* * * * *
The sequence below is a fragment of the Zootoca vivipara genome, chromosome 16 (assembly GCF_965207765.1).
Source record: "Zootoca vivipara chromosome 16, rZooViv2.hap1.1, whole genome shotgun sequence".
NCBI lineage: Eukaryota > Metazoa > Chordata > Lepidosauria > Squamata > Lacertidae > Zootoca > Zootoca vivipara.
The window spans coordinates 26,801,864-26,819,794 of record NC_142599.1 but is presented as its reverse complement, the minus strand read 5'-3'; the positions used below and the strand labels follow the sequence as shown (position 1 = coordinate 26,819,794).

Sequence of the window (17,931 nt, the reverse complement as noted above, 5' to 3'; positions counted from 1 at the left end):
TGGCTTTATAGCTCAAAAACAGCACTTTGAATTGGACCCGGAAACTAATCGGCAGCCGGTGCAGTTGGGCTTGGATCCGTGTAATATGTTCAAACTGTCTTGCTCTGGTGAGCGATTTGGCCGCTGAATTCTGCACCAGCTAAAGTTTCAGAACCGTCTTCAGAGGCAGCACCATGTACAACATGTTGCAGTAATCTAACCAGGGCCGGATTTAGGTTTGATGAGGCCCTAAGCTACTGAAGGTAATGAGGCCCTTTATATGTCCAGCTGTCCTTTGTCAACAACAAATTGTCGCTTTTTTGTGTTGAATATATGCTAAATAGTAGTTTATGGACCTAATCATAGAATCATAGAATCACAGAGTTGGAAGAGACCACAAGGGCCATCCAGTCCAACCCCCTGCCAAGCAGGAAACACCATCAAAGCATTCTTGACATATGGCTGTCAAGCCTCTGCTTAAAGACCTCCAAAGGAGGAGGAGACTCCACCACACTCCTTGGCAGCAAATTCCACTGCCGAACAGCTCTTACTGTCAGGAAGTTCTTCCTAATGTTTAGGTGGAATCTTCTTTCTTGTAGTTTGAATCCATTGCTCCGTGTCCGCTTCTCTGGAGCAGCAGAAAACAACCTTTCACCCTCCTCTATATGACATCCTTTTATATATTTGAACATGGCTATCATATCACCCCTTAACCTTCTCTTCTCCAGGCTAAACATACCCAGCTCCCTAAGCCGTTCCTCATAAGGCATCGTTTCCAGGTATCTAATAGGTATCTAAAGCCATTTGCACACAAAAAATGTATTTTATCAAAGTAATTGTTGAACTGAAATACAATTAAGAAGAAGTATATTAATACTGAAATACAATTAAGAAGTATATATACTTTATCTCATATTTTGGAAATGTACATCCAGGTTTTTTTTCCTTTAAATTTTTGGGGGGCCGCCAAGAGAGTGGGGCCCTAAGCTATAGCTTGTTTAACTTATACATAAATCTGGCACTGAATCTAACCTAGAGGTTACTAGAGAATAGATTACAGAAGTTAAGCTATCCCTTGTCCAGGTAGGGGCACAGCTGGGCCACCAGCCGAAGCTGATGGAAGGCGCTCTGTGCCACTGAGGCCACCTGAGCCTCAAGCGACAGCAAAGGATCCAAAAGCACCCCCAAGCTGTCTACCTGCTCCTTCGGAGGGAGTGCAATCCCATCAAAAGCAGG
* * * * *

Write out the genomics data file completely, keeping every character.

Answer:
The sequence below is a fragment of the Zootoca vivipara genome, chromosome 16 (assembly GCF_965207765.1).
Source record: "Zootoca vivipara chromosome 16, rZooViv2.hap1.1, whole genome shotgun sequence".
NCBI lineage: Eukaryota > Metazoa > Chordata > Lepidosauria > Squamata > Lacertidae > Zootoca > Zootoca vivipara.
The window spans coordinates 26,801,864-26,819,794 of record NC_142599.1 but is presented as its reverse complement, the minus strand read 5'-3'; the positions used below and the strand labels follow the sequence as shown (position 1 = coordinate 26,819,794).

Sequence of the window (17,931 nt, the reverse complement as noted above, 5' to 3'; positions counted from 1 at the left end):
TGGCTTTATAGCTCAAAAACAGCACTTTGAATTGGACCCGGAAACTAATCGGCAGCCGGTGCAGTTGGGCTTGGATCCGTGTAATATGTTCAAACTGTCTTGCTCTGGTGAGCGATTTGGCCGCTGAATTCTGCACCAGCTAAAGTTTCAGAACCGTCTTCAGAGGCAGCACCATGTACAACATGTTGCAGTAATCTAACCAGGGCCGGATTTAGGTTTGATGAGGCCCTAAGCTACTGAAGGTAATGAGGCCCTTTATATGTCCAGCTGTCCTTTGTCAACAACAAATTGTCGCTTTTTTGTGTTGAATATATGCTAAATAGTAGTTTATGGACCTAATCATAGAATCATAGAATCACAGAGTTGGAAGAGACCACAAGGGCCATCCAGTCCAACCCCCTGCCAAGCAGGAAACACCATCAAAGCATTCTTGACATATGGCTGTCAAGCCTCTGCTTAAAGACCTCCAAAGGAGGAGGAGACTCCACCACACTCCTTGGCAGCAAATTCCACTGCCGAACAGCTCTTACTGTCAGGAAGTTCTTCCTAATGTTTAGGTGGAATCTTCTTTCTTGTAGTTTGAATCCATTGCTCCGTGTCCGCTTCTCTGGAGCAGCAGAAAACAACCTTTCACCCTCCTCTATATGACATCCTTTTATATATTTGAACATGGCTATCATATCACCCCTTAACCTTCTCTTCTCCAGGCTAAACATACCCAGCTCCCTAAGCCGTTCCTCATAAGGCATCGTTTCCAGGTATCTAATAGGTATCTAAAGCCATTTGCACACAAAAAATGTATTTTATCAAAGTAATTGTTGAACTGAAATACAATTAAGAAGAAGTATATTAATACTGAAATACAATTAAGAAGTATATATACTTTATCTCATATTTTGGAAATGTACATCCAGGTTTTTTTTCCTTTAAATTTTTGGGGGGCCGCCAAGAGAGTGGGGCCCTAAGCTATAGCTTGTTTAACTTATACATAAATCTGGCACTGAATCTAACCTAGAGGTTACTAGAGAATAGATTACAGAAGTTAAGCTATCCCTTGTCCAGGTAGGGGCACAGCTGGGCCACCAGCCGAAGCTGATGGAAGGCGCTCTGTGCCACTGAGGCCACCTGAGCCTCAAGCGACAGCAAAGGATCCAAAAGCACCCCCAAGCTGTCTACCTGCTCCTTCGGAGGGAGTGCAATCCCATCAAAAGCAGG